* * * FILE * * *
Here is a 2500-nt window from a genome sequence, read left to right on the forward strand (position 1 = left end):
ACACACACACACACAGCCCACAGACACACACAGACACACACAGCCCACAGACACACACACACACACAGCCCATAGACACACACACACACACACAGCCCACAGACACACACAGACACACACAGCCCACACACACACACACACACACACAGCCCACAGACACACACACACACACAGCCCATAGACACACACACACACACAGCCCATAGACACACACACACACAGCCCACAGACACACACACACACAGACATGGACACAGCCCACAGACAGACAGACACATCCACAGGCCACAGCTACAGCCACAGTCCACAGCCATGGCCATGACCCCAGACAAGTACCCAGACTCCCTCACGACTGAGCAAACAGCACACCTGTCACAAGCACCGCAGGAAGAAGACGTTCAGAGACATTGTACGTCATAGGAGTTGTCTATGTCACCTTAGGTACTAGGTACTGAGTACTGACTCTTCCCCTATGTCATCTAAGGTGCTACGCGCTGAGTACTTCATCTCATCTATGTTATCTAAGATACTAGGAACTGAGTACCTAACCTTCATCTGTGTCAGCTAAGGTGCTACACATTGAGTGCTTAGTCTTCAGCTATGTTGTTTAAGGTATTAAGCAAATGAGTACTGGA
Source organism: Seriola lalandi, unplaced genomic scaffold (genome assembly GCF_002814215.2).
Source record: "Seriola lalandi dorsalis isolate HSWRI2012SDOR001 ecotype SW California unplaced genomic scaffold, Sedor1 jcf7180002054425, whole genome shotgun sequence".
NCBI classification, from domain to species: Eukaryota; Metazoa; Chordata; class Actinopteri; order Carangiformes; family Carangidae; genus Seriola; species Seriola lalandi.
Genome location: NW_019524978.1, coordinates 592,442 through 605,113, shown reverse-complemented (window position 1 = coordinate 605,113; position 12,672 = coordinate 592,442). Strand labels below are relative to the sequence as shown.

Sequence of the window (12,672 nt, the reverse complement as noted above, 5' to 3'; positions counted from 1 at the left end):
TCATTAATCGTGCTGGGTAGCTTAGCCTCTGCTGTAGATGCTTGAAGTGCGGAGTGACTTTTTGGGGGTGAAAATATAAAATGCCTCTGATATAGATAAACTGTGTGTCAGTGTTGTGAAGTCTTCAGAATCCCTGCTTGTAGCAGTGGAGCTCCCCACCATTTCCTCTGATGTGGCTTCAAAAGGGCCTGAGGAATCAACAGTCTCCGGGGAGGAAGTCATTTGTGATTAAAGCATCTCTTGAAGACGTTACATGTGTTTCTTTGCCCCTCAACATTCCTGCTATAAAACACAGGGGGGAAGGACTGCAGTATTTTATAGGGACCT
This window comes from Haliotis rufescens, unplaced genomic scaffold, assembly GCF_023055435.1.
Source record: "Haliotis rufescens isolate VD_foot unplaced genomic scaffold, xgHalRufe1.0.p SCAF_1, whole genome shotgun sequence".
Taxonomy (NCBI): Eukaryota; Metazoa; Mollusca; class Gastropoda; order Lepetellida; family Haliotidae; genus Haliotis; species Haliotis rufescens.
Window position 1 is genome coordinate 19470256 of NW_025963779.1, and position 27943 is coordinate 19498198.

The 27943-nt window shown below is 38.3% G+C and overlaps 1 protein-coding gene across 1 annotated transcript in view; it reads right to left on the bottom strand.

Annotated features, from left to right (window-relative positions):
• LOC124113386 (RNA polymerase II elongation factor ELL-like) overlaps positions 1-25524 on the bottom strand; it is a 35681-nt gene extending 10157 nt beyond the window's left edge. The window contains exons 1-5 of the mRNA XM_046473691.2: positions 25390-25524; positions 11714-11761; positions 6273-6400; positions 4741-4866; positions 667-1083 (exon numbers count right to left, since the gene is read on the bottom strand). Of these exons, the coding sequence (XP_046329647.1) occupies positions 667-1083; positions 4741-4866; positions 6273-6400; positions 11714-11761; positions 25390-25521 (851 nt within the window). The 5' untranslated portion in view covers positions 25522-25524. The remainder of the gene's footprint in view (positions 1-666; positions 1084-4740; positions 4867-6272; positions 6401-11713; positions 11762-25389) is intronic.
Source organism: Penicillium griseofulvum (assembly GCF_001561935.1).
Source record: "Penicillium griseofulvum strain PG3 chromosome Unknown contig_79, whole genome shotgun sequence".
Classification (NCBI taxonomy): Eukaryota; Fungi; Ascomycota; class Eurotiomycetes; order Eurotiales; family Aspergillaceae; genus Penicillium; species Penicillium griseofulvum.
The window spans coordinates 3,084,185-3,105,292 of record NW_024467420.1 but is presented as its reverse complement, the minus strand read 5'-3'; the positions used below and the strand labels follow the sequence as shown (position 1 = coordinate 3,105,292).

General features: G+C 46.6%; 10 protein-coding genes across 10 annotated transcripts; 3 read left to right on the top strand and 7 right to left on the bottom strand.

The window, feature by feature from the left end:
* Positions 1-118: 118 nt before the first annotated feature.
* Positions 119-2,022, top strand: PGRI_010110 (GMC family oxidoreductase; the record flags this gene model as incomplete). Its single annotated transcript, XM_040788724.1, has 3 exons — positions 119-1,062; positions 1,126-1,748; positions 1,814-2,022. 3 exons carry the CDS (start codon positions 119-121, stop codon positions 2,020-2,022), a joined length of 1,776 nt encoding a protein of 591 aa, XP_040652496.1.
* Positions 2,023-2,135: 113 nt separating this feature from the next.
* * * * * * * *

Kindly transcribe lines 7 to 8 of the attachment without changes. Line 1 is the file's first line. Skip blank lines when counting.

Sequence of the window (12,672 nt, the reverse complement as noted above, 5' to 3'; positions counted from 1 at the left end):
TCATTAATCGTGCTGGGTAGCTTAGCCTCTGCTGTAGATGCTTGAAGTGCGGAGTGACTTTTTGGGGGTGAAAATATAAAATGCCTCTGATATAGATAAACTGTGTGTCAGTGTTGTGAAGTCTTCAGAATCCCTGCTTGTAGCAGTGGAGCTCCCCACCATTTCCTCTGATGTGGCTTCAAAAGGGCCTGAGGAATCAACAGTCTCCGGGGAGGAAGTCATTTGTGATTAAAGCATCTCTTGAAGACGTTACATGTGTTTCTTTGCCCCTCAACATTCCTGCTATAAAACACAGGGGGGAAGGACTGCAGTATTTTATAGGGACCT